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Unutoa v. Interstate Hotels and Resorts, Inc.

United States District Court, C.D. California

March 3, 2015

RAYMOND UNUTOA, an individual, on behalf of himself, and all others similarly situated, Plaintiff,
INTERSTATE HOTELS AND RESORTS, INC., a corporation; INTERSTATE HOTELS, LLC, a limited liability company; TODAY, IV, INC., a California corporation; PETER ZEN, an individual; and DOES 1-100. Defendants.


STEPHEN V. WILSON, District Judge.

I. Introduction and Background

This case is a wage and hour putative class action removed from state court pursuant to the Class Action Fairness Act ("CAFA"). Plaintiff Raymond Unutoa ("Unutoa") is a security guard at the Westin Bonaventure Hotel & Suites ("Westin Bonaventure") in Los Angeles, CA. (Compl. ¶ 3.) He asserts that defendants Interstate Hotels and Resorts, Inc. ("the Corporation"), Interstate Hotels, LLC ("the LLC, collectively with the Corporation, "Interstate"), Today's IV, Inc. ("Today's IV"), and Peter Zen ("Zen") are his employers. On November 14, 2014, Plaintiff filed suit in state court, asserting twelve causes of action for violations of California Labor Code provisions, [1] California's Unfair Competition Law ("UCL"), and seeking penalties under the Private Attorney General Act ("PAGA").

On December 23, 2014, Defendants removed the action to this Court pursuant to CAFA. (Dkt. 1.) Presently before the Court is Plaintiff's motion to remand. (Dkt. 10.) For the reasons discussed below, the Court DENIES Plaintiff's motion.

II. Legal Standard

Removal jurisdiction is generally disfavored. Gaus v. Miles, Inc., 980 F.2d 564, 566 (9th Cir. 1992). But it is proper if the case could have been filed in federal court originally. 28 U.S.C. § 1441.

One common basis is the presence of a well-pleaded federal question. 28 U.S.C. § 1331; Caterpillar Inc. v. Williams, 482 U.S. 386, 392 (1987). The well-pleaded complaint rule "provides that federal jurisdiction exists only when a federal question is presented on the face of the plaintiff's properly pleaded complaint." Wayne v. DHL Worldwide Express, 294 F.3d 1179, 1183 (9th Cir. 2002) (citation and internal quotation marks omitted).

Another basis for subject matter jurisdiction is the parties' diversity of citizenship. 28 U.S.C. § 1332(a). Diversity jurisdiction exists in "civil actions where the matter in controversy exceeds the sum or value of $75, 000, exclusive of interest and costs, and is between... citizens of different States...." 28 U.S.C. 1332(a). The amount in controversy is determined from the complaint itself, "unless it appears or is in some way shown that the amount stated in the complaint is not claimed in good faith." Horton v. Liberty Mut. Ins. Co., 367 U.S. 348, 353 (1961) (citation and internal quotation marks omitted).

Additionally, the Class Action Fairness Act ("CAFA") allows for subject matter jurisdiction over class actions in which the proposed class includes at least 100 members, any member of a plaintiff class is of diverse citizenship from any defendant, and the amount in controversy exceeds $5, 000, 000. 28 U.S.C. § 1332(d). CAFA was enacted to facilitate federal courts' adjudication of certain class actions. Dart Cherokee Basin Operating Company, LLC v. Owens, 135 S.Ct. 547, 554 (2014). Thus, "no antiremoval presumption attends cases invoking CAFA." Id.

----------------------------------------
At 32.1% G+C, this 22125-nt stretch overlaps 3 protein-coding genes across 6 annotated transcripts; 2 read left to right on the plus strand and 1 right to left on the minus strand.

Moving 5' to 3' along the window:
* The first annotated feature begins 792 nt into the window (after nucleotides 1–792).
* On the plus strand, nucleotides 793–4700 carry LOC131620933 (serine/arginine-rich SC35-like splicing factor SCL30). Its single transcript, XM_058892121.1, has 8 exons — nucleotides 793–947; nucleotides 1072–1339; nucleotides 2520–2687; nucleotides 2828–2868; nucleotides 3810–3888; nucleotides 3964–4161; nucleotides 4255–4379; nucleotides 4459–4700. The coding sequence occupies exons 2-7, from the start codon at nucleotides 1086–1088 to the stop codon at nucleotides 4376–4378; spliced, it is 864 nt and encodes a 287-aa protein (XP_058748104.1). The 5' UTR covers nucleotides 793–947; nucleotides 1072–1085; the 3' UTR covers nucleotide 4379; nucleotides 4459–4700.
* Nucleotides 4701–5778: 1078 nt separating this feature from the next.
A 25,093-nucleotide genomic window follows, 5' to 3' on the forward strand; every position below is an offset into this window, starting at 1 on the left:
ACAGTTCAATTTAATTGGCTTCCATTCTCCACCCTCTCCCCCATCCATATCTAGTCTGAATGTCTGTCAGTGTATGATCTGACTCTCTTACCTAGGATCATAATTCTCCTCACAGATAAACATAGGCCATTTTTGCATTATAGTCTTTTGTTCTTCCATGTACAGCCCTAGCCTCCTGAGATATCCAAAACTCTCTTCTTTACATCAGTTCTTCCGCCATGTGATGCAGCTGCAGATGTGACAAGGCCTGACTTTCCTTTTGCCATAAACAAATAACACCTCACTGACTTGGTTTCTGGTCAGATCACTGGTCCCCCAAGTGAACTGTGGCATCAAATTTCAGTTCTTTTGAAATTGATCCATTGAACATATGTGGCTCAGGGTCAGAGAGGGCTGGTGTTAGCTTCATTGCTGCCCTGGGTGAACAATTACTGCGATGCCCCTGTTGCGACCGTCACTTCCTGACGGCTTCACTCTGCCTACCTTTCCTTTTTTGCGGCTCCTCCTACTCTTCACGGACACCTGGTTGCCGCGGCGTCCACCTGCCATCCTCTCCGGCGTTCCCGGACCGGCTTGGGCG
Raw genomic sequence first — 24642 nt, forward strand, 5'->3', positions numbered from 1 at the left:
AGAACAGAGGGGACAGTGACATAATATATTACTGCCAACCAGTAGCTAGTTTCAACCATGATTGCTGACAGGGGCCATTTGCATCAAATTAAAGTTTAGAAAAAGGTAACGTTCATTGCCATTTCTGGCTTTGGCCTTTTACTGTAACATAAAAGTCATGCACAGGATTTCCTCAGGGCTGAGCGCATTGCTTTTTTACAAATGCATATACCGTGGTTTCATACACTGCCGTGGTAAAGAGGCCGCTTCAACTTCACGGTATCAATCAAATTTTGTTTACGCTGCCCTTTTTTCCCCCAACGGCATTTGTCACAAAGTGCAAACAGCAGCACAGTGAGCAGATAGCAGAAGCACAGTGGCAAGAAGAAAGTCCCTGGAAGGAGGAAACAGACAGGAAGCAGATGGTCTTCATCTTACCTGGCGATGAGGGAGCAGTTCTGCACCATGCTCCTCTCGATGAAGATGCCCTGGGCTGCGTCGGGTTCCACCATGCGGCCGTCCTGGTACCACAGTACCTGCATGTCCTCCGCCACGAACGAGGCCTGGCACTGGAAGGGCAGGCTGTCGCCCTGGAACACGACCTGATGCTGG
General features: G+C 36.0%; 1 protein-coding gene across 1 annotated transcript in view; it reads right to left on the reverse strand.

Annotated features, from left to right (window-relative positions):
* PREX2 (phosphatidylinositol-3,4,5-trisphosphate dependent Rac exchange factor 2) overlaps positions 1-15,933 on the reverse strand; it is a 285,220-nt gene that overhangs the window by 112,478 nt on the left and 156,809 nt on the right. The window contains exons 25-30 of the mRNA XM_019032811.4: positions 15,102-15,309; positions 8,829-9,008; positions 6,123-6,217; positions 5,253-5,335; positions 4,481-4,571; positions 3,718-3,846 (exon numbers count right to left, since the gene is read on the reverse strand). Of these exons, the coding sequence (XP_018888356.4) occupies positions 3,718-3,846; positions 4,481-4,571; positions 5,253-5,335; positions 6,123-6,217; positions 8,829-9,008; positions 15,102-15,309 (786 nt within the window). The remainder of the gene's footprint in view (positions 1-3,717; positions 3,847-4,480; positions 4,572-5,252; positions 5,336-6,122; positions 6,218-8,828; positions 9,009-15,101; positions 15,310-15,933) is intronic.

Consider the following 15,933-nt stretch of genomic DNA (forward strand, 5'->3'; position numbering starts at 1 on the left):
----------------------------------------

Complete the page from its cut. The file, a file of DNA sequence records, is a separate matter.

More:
A defendant removing a case on the basis of diversity must file a notice of removal containing a "short and plain statement of the grounds for removal." Id. at at 553 (quoting 28 U.S.C. § 1446(a)). The Supreme Court recently clarified that (at least in a CAFA case) the defendant need not submit evidence supporting this assertion with the notice of removal. Id. However, if the plaintiff contests the defendant's allegations regarding the amount in controversy, then the court must decide by a preponderance of the evidence that the amount in controversy requirement is met. Id. at 553-54 (citing 28 U.S.C. § 1446(c)(2)(b)). The defendant bears the burden of proving that the amount in controversy requirement is met. Id.; Ibarra v. Manheim Investments, Inc., 775 F.3d 1193, 1197 (9th Cir. 2015).

In a pair of contrasting decisions, the Ninth Circuit further clarified the procedure to be followed on a motion for remand. Where the complaint contains generalized allegations of illegal behavior, a removing defendant must supply "real evidence" grounding any assumptions regarding the rate of statutory violations for purposes of calculating the amount in controversy. Ibarra, 775 F.3d at 1199. While the Ninth Circuit held that both parties are entitled to submit summary-judgment-style evidence regarding the propriety of removal, it declined to decide whether a plaintiff was required to submit evidence refuting the defendant's allegations and evidence of the amount in controversy in order to prevail on a motion to remand. Id. at 1199-1200. The Court noted that the plaintiff contested the defendant's assumed rates of violation but did not "assert an alternative violation rate grounded in real evidence, such as an affidavit by [the plaintiff] asserting how often he was denied meal and rest breaks." Id. at 1199. The Court then remanded the case to the district court with instructions to "set a reasonable procedure... so that each side has a fair opportunity to submit proof." Id.

In a companion case, the Ninth Circuit found that a court should deny a motion to remand where a defendant calculates the amount in controversy by relying on the clear allegations of the complaint regarding the frequency of violation and potential liability calculations supported by real evidence (such as total class period expenditures extrapolated from evidence of quarterly expenditures for one quarter in the relevant time period). LaCross v. Knight Transp. Inc., 775 F.3d 1200, 1202-03 (9th Cir. 2015).

III. Analysis

A. Proof of CAFA ...

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